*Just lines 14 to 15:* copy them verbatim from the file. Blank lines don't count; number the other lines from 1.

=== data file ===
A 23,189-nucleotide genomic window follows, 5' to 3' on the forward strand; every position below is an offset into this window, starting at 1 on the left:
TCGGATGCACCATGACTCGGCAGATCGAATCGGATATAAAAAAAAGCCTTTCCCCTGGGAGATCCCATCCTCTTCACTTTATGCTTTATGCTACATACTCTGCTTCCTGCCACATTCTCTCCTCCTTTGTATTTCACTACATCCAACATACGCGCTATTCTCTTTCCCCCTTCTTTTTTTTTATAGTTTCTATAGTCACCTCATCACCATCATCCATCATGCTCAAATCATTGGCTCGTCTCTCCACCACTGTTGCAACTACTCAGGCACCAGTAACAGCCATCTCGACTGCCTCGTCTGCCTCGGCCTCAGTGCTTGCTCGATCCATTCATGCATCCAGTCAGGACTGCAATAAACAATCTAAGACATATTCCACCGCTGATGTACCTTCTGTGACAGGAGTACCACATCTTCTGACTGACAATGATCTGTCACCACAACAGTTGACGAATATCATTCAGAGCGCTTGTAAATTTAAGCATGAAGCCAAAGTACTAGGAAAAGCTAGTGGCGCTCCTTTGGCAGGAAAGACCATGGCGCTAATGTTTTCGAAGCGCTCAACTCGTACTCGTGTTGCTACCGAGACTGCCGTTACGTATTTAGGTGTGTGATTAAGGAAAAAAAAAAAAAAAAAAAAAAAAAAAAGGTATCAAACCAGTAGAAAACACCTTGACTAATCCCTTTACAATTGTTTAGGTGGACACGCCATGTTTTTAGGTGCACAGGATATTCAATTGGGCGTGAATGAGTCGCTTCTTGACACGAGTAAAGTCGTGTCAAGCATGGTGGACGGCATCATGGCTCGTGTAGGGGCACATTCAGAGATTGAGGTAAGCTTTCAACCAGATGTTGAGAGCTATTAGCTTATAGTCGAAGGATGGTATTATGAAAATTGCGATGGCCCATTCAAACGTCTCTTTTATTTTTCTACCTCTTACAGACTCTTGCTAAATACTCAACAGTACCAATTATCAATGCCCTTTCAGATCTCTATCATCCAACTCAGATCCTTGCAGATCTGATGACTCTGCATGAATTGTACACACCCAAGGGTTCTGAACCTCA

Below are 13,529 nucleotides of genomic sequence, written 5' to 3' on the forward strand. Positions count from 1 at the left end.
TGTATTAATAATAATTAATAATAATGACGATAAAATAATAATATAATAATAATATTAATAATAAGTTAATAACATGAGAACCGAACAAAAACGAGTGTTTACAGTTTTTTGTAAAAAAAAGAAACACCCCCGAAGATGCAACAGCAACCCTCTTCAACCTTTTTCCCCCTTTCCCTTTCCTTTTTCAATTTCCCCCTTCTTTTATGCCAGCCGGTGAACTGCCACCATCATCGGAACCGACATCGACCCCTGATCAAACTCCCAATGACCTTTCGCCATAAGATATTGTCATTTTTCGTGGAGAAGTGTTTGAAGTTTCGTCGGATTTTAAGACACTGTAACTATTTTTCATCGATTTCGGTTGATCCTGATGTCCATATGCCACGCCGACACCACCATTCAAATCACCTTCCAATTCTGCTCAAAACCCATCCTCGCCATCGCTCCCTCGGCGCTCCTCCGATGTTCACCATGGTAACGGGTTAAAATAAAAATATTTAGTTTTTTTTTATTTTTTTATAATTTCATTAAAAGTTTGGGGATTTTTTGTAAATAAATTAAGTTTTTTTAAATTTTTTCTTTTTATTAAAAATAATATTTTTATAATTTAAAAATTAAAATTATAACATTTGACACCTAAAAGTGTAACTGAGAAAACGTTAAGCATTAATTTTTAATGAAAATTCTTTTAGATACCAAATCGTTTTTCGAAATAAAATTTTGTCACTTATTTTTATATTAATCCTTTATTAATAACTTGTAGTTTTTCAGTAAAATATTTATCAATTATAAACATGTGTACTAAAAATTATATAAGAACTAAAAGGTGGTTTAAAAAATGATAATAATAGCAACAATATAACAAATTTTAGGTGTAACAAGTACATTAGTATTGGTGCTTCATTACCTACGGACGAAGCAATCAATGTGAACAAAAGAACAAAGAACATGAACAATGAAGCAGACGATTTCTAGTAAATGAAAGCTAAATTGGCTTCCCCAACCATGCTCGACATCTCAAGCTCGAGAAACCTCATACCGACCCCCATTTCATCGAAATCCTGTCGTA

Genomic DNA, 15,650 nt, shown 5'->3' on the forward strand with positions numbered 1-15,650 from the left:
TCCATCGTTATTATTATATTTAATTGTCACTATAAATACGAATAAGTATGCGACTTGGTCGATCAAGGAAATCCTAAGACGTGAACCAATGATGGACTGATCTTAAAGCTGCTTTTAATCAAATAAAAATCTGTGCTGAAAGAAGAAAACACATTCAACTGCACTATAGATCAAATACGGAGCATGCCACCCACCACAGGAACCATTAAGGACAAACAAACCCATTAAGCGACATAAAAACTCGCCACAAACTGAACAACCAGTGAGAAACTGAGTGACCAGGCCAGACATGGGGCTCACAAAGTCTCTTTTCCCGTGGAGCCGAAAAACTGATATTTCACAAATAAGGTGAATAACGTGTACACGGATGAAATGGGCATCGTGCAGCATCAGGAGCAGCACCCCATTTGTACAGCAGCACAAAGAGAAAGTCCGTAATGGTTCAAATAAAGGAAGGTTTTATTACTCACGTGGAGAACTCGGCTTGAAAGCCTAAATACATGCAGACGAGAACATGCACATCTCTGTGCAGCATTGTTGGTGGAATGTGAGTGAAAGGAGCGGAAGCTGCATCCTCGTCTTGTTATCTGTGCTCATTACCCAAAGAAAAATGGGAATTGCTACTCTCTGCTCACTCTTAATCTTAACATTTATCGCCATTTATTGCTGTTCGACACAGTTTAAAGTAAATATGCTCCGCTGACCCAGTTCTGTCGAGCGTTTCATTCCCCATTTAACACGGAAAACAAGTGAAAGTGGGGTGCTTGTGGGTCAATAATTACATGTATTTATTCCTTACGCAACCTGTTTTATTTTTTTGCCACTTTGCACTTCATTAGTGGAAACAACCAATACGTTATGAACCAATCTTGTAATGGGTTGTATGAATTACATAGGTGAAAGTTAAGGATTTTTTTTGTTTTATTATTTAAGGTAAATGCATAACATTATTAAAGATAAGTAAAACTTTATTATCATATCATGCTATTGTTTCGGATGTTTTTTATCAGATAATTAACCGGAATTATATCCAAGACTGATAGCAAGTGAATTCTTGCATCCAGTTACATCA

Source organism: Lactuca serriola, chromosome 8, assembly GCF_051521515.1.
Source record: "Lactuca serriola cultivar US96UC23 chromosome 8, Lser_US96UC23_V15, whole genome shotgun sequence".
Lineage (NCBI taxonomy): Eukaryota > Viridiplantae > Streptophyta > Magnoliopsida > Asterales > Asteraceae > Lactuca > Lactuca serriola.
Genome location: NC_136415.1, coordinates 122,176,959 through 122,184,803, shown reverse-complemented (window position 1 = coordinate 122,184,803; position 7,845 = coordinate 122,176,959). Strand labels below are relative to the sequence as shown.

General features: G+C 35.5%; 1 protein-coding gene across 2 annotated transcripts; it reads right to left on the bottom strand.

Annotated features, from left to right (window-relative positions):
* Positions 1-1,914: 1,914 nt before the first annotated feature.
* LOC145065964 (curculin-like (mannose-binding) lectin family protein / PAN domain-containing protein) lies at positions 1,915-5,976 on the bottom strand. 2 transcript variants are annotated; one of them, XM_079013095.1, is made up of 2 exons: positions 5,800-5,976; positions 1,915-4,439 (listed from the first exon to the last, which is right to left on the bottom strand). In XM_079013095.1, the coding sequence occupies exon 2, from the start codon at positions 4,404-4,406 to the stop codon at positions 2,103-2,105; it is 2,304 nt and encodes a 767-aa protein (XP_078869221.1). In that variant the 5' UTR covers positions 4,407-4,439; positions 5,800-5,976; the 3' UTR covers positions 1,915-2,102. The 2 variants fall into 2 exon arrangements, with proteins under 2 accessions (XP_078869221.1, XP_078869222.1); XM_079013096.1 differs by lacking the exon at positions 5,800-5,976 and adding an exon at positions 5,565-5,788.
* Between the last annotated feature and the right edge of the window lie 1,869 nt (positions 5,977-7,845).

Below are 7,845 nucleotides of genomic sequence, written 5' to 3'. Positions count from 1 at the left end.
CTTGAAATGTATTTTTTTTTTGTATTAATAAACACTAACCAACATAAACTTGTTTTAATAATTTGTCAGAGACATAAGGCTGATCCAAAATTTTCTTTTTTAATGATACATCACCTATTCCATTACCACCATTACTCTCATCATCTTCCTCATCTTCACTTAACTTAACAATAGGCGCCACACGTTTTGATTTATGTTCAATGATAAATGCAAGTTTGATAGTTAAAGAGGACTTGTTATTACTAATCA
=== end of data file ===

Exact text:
* LOC145065964 (curculin-like (mannose-binding) lectin family protein / PAN domain-containing protein) lies at positions 1,915-5,976 on the bottom strand. 2 transcript variants are annotated; one of them, XM_079013095.1, is made up of 2 exons: positions 5,800-5,976; positions 1,915-4,439 (listed from the first exon to the last, which is right to left on the bottom strand). In XM_079013095.1, the coding sequence occupies exon 2, from the start codon at positions 4,404-4,406 to the stop codon at positions 2,103-2,105; it is 2,304 nt and encodes a 767-aa protein (XP_078869221.1). In that variant the 5' UTR covers positions 4,407-4,439; positions 5,800-5,976; the 3' UTR covers positions 1,915-2,102. The 2 variants fall into 2 exon arrangements, with proteins under 2 accessions (XP_078869221.1, XP_078869222.1); XM_079013096.1 differs by lacking the exon at positions 5,800-5,976 and adding an exon at positions 5,565-5,788.
* Between the last annotated feature and the right edge of the window lie 1,869 nt (positions 5,977-7,845).